Christian/Celtic. I thought I had heard it all. Until I realized I had not read the oldest and the newest theories on the grail. Eventually my research into Loomis (the foremost expert on the Celtic theory and a legend in Arthurian studies) led me to a pair of scholars from the era previous to him – Alfred Nutt and Jessie Weston. They were proponents of what were called nature cults. Of the two Weston was the most outspoken, and her theory the most thoroughly explained.
What Weston proposed, basically, was that the grail ceremony varied from author to author because when it was stripped of all its romantic trappings it was actually a nature cult. Since nature cults were not part of a systematized religion, they would logically differ greatly from region to region. Her argument was that the character of Perceval was the oldest and most consistent hero, but his universal quality had misled people. The ceremonies he witnessed in various stories were simply local.
Weston’s idea of layers to the grail story was something that had been assumed by Loomis in his work, but hearing it got me thinking about the concept. So, too, her theory that the story would be different by region as the ceremony was different in almost all details between authors. I had come across nothing that explained Wolfram von Eschenbach (his Parzival was a response to Chrétien’s Le Conte du Graal)’s description of a black stone, for instance, and her idea made allowance for that.
However, what Weston lacked was any real evidence. She might be able to call up a detail in Greece that would explain some aspect of Chrétien’s story, or in Russia to explain Wolfram, but there was never any direct correlation. Basically, the theory was so strong because it was impossible to disprove. This made the theory seriously flawed upon deeper examination. Too flawed to simply accept.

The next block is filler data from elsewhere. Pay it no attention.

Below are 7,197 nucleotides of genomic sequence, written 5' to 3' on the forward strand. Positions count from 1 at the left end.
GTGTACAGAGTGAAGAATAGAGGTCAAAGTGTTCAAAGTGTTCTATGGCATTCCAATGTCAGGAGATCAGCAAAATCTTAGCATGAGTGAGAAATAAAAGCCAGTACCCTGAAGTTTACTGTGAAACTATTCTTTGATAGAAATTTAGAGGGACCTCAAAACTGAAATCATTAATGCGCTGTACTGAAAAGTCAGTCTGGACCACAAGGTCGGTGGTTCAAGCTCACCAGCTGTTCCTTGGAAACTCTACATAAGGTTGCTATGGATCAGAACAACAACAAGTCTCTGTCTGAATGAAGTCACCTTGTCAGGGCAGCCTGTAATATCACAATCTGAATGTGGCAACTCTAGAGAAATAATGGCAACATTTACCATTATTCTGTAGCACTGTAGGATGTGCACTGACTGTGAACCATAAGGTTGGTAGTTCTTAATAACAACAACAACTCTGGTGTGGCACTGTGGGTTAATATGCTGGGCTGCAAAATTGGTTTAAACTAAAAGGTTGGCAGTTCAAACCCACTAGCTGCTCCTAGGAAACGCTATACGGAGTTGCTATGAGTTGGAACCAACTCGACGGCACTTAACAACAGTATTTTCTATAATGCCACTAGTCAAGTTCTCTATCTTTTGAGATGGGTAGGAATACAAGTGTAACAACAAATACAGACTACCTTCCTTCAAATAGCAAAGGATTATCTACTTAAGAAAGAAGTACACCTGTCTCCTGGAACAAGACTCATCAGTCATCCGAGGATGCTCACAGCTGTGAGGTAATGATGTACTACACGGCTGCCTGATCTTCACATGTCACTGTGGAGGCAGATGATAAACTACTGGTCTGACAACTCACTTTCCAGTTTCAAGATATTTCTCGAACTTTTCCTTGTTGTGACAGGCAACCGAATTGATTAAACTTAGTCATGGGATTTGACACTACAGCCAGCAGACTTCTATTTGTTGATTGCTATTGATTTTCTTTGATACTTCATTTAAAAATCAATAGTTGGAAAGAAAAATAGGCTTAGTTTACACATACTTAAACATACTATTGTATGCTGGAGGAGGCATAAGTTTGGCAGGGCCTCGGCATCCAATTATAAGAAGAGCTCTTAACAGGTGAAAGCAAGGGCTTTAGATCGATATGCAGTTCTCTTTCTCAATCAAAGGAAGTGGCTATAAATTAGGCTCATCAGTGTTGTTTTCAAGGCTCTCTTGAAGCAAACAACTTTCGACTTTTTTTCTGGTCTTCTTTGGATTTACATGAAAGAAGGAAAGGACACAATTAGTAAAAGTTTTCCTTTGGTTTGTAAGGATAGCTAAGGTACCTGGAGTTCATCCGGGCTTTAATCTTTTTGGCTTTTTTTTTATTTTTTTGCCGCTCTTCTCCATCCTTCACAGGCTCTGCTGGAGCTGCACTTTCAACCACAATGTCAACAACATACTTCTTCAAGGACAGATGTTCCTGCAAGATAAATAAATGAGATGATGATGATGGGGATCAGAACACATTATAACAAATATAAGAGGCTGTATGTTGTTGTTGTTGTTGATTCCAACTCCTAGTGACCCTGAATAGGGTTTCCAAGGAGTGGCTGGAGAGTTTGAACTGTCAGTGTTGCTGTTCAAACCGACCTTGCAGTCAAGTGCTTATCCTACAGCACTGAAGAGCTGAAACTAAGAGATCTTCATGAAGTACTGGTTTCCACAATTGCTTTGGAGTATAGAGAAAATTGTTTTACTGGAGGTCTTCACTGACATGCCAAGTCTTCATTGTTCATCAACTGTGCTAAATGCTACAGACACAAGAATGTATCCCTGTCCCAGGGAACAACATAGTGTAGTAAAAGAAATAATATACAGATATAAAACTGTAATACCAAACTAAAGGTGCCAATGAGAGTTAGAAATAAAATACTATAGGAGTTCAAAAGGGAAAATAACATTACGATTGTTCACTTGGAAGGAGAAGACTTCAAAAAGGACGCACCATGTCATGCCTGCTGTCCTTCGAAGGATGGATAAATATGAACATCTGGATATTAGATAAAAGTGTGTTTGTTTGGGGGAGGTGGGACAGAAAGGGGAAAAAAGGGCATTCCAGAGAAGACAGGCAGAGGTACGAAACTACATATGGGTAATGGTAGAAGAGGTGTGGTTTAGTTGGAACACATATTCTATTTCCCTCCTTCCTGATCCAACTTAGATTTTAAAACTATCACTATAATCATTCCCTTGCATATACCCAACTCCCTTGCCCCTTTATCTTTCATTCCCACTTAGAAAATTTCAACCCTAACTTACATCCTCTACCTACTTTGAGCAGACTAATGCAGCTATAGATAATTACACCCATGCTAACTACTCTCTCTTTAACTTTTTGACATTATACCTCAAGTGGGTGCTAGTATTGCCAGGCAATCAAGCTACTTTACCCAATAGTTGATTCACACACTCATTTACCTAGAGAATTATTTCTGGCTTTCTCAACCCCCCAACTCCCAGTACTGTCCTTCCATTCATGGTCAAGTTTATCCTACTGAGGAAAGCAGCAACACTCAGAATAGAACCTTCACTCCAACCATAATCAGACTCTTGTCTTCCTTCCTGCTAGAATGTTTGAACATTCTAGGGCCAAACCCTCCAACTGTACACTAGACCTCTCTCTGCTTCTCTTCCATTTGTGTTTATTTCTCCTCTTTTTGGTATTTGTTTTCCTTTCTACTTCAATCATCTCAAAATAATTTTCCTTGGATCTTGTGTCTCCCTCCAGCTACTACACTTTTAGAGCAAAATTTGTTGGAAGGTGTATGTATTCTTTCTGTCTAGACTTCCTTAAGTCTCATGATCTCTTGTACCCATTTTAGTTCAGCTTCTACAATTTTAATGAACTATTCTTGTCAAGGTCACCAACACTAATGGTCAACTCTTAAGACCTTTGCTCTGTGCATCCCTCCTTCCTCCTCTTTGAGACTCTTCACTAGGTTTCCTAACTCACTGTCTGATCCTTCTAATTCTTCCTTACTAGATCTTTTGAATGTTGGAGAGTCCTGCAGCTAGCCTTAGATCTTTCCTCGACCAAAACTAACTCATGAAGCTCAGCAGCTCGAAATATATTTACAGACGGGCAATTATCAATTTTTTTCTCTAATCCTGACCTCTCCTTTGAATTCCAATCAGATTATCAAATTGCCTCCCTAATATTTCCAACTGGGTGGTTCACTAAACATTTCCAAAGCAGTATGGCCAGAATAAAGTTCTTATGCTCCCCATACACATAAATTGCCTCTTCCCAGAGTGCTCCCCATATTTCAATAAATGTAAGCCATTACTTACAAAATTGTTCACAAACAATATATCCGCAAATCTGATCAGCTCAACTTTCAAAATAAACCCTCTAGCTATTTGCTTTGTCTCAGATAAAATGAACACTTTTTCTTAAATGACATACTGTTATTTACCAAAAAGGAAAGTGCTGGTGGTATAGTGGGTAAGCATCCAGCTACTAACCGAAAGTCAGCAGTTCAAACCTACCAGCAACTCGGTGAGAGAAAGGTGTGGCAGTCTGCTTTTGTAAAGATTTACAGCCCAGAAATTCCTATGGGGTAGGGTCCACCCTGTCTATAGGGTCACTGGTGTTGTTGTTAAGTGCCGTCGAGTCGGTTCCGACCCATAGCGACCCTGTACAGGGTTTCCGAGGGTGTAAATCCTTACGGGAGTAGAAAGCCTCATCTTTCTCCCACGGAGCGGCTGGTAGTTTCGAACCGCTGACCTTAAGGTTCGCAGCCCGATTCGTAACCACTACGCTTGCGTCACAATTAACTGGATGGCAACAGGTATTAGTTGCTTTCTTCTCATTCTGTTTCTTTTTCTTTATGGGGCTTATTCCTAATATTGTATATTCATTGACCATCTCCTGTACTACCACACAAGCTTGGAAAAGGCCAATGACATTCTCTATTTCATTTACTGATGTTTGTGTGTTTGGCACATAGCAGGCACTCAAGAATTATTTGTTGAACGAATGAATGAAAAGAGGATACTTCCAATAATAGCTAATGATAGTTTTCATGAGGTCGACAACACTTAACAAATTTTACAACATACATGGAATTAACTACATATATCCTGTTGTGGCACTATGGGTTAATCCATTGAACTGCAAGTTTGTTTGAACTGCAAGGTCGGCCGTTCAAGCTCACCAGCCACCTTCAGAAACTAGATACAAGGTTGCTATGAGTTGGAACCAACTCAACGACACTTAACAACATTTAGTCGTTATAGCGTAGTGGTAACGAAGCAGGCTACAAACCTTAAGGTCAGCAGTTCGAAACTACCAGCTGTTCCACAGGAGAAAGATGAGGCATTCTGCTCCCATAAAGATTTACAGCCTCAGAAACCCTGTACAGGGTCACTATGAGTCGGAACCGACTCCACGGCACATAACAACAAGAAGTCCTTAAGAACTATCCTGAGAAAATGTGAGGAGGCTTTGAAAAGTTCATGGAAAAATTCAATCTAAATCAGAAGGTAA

So I turned to Weinraub, the proponent of a Jewish theory. He started off with a very curious bit of trivia; Chrétien de Troyes means of Christian of Troyes. But what would be the point of a man calling himself Christian in a Christian city? Unless of course he was of a different religion, and only the Jewish people were living in France at the time.
Weinraub went on to detail the foods, the manner of service, serving trays, means by which the guests sat, and even the conversation that goes on in Chrétien’s story. The similarity was undeniable; what Chrétien had documented was clearly a description of the Passover meal. The similarity even seemed to follow through with that pesky question that Perceval was supposed to ask; for whom is the grail? The youngest, or least experienced person at the feast was supposed to ask a question that resembled it greatly.
There were still some issues to be confronted, such as the odd passages in Peredur, or even how the Jewish theme had permeated that version of the story. Still, I thought I was more on track with Weinraub than with any theory I had come across before it.